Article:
The U.S. has been in a unique position regarding her currency, US dollar. The dollar has been used as the world standard exchange currency for nations to make trades and balance payments with each other. Ever since the U.S. abandoned the gold backing policy to use gold to back the value of the green dollar, the US dollar's value has been guaranteed by the U.S. government. So long the U.S. economy is healthy (a large rich trading partner), all trading countries with the U.S. will trust the credit of the U.S. government. Under that condition, the U.S. is free to print the U.S. dollars or issue US treasury bills unlimitedly to pay for her trade obligations and debt and loan money to investors to invest in foreign countries. After the US investment promoted economic growth in a country and pumped up investment gain, the U.S. then can increase her bank interest rate and adjust currency exchange rate for the dollar to attract or draw back capitals to the U.S. (through Wall Street) and let US investors cash out the profit made in that country. (Assets in that country will drop to bottom prices in the process) The accumulated earnings through hard work (trading) of that country are then wiped out rapidly by foreign investors.
The above process would work if the US economy could always go through an economic cycle, getting in and out of recession smoothly. However, in 2008, the U.S. economy went through a devastating recession triggered by a national housing bubble, the collapse of credit market for debt swap and a huge national debt. The recovery of that economy was not as quick and smooth as expected. The U.S. is continuously mounting debt (reaching $19 trillion) and her world number one economy position is being challenged by China. The US investors participated in the China boom. To induce the investors to cash out profit made in China and bring capitals back to the U.S., the US economy has to recover and the dollar interest rate has to be raised. Apparently China had recognized this scenario while managing a slowing down economy. China had to adjust currency exchange rate (devalue RMB) to discourage investors to cash out profit in RMB to convert back to US dollars in order to protect China's industries and assets and her economy. This is the basic conflict in currency battle between the U.S. and China for the past few years. Both the U.S. and China are currency manipulators for different purposes, one to loot profits and one to protect national assets. In addition, China had recognized her vulnerability of holding huge US debt in US treasury bills; thus, China had started to reduce her US treasury bills holdings and to use RMB instead of US dollar to settle trade balances with other countries. So long other countries would go along with using RMB; China would be safer and more capable in defending her currency.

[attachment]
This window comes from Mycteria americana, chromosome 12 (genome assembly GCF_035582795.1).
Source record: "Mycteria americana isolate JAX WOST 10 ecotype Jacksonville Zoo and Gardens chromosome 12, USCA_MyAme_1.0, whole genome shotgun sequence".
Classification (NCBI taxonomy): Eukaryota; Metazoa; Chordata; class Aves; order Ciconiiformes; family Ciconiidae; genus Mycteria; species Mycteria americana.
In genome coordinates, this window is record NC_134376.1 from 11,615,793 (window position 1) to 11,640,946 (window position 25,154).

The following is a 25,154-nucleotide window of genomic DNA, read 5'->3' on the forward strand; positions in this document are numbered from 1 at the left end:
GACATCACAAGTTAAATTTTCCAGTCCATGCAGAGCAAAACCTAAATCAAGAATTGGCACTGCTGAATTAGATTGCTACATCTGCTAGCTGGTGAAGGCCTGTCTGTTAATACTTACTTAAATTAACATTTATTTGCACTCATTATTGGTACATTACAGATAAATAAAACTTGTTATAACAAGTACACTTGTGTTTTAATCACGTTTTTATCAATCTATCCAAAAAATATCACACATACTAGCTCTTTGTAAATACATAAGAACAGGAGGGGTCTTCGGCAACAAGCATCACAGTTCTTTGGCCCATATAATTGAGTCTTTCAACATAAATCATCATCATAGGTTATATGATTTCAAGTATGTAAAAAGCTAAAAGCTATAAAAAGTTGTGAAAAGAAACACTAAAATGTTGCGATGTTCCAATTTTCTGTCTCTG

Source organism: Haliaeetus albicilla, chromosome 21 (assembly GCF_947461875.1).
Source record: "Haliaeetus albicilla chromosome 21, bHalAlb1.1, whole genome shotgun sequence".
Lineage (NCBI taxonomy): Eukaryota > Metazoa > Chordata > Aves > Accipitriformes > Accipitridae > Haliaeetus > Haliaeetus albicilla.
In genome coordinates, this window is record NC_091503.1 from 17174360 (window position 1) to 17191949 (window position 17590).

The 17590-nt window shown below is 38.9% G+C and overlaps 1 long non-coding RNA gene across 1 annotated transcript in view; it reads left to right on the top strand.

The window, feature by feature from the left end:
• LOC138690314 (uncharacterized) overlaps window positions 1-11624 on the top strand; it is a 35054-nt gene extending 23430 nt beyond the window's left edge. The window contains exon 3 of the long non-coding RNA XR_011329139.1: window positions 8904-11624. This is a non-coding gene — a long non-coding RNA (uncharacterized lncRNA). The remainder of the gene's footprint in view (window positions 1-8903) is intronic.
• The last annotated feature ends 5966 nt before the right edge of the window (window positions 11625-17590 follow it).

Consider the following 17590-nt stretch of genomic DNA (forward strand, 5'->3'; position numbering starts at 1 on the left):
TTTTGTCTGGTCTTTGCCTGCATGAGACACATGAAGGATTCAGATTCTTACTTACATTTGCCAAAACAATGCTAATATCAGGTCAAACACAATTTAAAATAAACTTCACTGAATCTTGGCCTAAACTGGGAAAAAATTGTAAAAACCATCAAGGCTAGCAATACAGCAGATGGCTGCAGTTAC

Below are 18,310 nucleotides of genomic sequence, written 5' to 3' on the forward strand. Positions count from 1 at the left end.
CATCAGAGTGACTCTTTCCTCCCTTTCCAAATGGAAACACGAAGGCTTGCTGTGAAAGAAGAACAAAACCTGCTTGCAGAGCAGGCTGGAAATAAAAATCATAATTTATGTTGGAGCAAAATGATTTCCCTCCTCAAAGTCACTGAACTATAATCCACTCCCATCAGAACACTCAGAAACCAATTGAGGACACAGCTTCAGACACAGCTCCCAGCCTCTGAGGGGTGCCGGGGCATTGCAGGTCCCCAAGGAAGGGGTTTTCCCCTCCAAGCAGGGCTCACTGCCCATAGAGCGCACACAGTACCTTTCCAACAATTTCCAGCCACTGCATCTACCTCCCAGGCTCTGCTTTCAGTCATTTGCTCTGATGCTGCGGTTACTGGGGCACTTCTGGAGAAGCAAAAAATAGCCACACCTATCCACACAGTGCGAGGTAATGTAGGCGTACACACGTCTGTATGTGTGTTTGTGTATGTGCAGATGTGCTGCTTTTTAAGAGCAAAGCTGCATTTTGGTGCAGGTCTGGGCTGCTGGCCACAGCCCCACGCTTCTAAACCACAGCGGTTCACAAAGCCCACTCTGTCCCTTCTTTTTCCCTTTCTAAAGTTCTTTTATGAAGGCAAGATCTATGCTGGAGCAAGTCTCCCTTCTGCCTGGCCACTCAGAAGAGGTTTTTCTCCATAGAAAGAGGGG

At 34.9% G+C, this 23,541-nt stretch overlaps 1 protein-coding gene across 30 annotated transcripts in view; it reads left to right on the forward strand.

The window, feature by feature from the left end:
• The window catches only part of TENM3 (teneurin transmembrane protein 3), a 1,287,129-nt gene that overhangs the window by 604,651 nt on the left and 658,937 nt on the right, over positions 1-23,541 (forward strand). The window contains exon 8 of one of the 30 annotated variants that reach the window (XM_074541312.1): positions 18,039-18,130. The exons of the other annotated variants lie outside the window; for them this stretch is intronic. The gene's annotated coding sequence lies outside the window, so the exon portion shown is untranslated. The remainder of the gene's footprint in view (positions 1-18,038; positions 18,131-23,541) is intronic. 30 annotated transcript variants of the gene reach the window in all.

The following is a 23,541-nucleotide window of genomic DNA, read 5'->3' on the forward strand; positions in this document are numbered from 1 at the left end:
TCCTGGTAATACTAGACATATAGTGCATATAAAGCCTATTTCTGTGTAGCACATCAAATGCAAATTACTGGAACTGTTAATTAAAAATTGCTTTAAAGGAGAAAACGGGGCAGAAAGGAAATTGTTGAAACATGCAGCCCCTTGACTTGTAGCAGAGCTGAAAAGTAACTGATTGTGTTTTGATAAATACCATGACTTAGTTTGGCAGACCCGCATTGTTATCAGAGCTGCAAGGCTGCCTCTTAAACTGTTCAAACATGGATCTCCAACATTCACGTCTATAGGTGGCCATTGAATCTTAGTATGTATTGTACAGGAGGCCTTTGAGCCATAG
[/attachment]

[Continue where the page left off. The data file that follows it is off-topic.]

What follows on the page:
Since China is a major trading partner with most countries, China is likely to succeed in using RMB for settling trade balances. China had no choice but to take protective measures in maintaining a stable RMB. The U.S. on the other hand had to make fundamental policy changes regarding her national finances, revitalizing her industries, and to get rid of her huge national debt instead of blaming or playing currency game; that is the only way to make her economy great again.